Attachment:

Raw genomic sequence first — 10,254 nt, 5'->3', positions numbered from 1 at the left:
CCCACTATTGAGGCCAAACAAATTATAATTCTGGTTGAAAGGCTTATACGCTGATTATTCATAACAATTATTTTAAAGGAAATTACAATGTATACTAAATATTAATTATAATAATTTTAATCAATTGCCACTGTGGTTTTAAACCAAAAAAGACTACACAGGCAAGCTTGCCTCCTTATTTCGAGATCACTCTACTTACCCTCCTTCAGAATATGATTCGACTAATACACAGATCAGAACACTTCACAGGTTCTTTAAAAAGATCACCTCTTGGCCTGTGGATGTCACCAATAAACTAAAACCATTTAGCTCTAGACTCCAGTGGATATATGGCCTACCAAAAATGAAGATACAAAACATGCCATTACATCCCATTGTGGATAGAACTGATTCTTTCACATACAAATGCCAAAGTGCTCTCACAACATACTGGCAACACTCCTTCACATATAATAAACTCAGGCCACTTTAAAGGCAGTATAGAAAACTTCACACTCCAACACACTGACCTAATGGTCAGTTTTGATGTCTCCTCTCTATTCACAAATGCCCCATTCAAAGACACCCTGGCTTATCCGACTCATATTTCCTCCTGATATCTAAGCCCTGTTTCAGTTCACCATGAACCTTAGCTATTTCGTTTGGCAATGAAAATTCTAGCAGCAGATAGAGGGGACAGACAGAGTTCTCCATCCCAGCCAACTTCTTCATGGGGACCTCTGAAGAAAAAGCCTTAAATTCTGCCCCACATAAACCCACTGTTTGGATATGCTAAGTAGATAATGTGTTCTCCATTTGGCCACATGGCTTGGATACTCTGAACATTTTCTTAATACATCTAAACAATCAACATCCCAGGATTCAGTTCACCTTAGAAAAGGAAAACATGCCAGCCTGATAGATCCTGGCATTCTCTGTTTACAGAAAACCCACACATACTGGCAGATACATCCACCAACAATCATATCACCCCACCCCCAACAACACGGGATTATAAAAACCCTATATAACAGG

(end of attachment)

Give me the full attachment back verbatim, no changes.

Raw genomic sequence first — 10,254 nt, 5'->3', positions numbered from 1 at the left:
CCCACTATTGAGGCCAAACAAATTATAATTCTGGTTGAAAGGCTTATACGCTGATTATTCATAACAATTATTTTAAAGGAAATTACAATGTATACTAAATATTAATTATAATAATTTTAATCAATTGCCACTGTGGTTTTAAACCAAAAAAGACTACACAGGCAAGCTTGCCTCCTTATTTCGAGATCACTCTACTTACCCTCCTTCAGAATATGATTCGACTAATACACAGATCAGAACACTTCACAGGTTCTTTAAAAAGATCACCTCTTGGCCTGTGGATGTCACCAATAAACTAAAACCATTTAGCTCTAGACTCCAGTGGATATATGGCCTACCAAAAATGAAGATACAAAACATGCCATTACATCCCATTGTGGATAGAACTGATTCTTTCACATACAAATGCCAAAGTGCTCTCACAACATACTGGCAACACTCCTTCACATATAATAAACTCAGGCCACTTTAAAGGCAGTATAGAAAACTTCACACTCCAACACACTGACCTAATGGTCAGTTTTGATGTCTCCTCTCTATTCACAAATGCCCCATTCAAAGACACCCTGGCTTATCCGACTCATATTTCCTCCTGATATCTAAGCCCTGTTTCAGTTCACCATGAACCTTAGCTATTTCGTTTGGCAATGAAAATTCTAGCAGCAGATAGAGGGGACAGACAGAGTTCTCCATCCCAGCCAACTTCTTCATGGGGACCTCTGAAGAAAAAGCCTTAAATTCTGCCCCACATAAACCCACTGTTTGGATATGCTAAGTAGATAATGTGTTCTCCATTTGGCCACATGGCTTGGATACTCTGAACATTTTCTTAATACATCTAAACAATCAACATCCCAGGATTCAGTTCACCTTAGAAAAGGAAAACATGCCAGCCTGATAGATCCTGGCATTCTCTGTTTACAGAAAACCCACACATACTGGCAGATACATCCACCAACAATCATATCACCCCACCCCCAACAACACGGGATTATAAAAACCCTATATAACAGG